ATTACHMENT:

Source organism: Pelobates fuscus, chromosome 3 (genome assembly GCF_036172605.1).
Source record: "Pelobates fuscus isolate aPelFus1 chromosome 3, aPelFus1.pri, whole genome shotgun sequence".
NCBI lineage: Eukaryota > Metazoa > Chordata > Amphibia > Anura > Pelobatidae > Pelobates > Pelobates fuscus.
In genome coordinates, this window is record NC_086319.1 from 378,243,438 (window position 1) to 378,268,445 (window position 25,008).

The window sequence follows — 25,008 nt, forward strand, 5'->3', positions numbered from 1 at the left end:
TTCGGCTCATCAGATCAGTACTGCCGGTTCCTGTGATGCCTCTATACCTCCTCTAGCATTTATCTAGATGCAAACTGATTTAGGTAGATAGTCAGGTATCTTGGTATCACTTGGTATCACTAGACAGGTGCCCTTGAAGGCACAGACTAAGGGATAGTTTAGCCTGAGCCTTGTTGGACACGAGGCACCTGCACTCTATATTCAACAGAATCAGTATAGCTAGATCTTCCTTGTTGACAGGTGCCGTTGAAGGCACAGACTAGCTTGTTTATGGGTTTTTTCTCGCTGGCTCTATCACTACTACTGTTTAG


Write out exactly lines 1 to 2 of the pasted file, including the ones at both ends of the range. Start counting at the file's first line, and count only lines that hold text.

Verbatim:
Source organism: Pelobates fuscus, chromosome 3 (genome assembly GCF_036172605.1).
Source record: "Pelobates fuscus isolate aPelFus1 chromosome 3, aPelFus1.pri, whole genome shotgun sequence".